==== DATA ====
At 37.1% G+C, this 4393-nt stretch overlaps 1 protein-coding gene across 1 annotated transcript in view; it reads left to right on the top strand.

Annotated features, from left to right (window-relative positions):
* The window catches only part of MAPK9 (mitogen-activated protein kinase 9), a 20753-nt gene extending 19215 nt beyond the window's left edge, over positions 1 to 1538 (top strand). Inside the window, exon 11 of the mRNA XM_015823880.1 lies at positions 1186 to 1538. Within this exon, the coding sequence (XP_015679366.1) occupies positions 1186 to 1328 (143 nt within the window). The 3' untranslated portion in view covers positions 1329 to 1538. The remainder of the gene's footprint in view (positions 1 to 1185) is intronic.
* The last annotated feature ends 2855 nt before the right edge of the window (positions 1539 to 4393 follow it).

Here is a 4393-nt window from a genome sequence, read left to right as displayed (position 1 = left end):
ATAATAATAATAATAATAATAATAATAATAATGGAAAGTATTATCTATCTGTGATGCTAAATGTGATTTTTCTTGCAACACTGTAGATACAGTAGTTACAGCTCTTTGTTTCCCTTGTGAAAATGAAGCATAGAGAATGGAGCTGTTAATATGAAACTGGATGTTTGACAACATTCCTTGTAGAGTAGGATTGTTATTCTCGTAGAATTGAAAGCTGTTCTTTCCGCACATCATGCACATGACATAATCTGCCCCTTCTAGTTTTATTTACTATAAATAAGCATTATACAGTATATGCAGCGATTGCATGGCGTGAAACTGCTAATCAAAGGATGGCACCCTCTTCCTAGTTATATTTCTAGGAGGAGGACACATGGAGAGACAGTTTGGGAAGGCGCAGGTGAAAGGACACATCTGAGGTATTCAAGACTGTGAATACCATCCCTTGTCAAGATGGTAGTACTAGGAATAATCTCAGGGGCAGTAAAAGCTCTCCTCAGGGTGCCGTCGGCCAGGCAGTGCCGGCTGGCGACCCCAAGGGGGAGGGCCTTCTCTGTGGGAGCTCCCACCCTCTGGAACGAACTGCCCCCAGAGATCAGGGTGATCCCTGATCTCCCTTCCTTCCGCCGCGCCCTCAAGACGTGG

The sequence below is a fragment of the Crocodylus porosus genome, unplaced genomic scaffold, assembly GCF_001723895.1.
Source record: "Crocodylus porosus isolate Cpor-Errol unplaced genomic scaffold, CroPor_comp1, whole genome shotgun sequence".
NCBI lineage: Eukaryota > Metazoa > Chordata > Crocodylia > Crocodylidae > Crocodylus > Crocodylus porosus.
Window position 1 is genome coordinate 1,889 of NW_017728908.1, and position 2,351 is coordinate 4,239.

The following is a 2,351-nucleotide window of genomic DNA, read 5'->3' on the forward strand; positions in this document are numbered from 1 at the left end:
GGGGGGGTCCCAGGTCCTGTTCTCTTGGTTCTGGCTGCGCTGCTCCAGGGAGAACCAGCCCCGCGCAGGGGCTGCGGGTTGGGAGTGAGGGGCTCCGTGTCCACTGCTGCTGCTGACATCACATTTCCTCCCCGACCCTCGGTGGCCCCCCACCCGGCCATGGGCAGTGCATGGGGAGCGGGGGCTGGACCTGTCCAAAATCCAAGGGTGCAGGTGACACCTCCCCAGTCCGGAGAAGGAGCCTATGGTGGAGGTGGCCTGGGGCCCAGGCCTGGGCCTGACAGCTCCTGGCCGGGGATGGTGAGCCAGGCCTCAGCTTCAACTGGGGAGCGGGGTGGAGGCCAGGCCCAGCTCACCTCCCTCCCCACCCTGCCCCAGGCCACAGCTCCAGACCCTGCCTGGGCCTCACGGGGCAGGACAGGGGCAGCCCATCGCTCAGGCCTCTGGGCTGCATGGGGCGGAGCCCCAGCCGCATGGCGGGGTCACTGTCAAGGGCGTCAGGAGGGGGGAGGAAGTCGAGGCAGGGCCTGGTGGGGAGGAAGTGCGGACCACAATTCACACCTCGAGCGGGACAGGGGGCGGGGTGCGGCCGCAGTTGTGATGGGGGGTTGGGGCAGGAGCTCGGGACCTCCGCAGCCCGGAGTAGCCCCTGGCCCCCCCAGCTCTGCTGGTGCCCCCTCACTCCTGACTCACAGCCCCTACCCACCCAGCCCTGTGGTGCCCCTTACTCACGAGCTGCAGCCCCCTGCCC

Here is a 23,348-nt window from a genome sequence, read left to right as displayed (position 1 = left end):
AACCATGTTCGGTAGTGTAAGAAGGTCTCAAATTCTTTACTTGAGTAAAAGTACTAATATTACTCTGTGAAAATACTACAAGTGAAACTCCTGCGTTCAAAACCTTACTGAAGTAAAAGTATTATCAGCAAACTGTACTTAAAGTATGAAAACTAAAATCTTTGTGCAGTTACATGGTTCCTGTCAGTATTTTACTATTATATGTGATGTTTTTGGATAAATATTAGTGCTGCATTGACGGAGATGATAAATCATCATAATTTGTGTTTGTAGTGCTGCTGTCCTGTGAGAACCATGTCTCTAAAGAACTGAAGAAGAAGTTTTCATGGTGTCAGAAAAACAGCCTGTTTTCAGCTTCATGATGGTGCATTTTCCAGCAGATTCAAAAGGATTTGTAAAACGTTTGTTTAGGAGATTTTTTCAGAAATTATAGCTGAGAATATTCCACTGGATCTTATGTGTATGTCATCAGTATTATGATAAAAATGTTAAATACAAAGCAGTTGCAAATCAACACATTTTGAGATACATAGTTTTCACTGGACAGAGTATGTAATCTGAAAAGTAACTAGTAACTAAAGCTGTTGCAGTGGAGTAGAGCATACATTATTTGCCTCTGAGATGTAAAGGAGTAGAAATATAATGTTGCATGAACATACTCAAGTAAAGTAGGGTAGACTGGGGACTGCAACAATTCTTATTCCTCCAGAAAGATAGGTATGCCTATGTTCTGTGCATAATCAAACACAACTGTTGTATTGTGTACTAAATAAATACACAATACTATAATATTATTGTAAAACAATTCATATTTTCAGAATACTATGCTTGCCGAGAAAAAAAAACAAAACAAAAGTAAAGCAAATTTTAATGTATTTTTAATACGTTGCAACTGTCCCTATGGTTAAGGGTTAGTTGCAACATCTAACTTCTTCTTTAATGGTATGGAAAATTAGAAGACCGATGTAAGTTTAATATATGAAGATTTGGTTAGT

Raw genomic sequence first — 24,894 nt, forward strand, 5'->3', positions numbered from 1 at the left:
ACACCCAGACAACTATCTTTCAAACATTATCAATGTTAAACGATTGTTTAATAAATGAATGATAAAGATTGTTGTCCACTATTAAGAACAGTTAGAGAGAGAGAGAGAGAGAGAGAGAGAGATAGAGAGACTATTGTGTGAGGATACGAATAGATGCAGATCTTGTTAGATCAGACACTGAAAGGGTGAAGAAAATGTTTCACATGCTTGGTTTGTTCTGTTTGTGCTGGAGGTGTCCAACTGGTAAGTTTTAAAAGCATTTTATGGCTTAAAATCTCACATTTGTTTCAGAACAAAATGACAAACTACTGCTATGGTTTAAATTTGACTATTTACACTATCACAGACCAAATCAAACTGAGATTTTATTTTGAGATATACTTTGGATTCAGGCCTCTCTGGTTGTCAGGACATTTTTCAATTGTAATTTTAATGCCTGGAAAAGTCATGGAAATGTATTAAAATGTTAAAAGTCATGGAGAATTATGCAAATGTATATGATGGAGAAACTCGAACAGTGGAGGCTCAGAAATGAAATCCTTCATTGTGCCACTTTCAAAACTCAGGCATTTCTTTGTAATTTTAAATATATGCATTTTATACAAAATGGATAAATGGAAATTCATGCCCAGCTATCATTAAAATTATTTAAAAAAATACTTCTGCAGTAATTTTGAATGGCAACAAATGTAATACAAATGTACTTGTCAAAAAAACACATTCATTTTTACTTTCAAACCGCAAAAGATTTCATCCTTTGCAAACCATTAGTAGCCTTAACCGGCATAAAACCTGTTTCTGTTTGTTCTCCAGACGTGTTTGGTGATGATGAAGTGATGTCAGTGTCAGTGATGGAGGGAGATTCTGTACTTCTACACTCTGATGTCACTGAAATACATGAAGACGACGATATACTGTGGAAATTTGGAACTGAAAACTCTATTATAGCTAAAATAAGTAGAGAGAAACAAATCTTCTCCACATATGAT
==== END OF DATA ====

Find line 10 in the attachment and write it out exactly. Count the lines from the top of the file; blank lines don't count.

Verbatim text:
Window position 1 is genome coordinate 1,889 of NW_017728908.1, and position 2,351 is coordinate 4,239.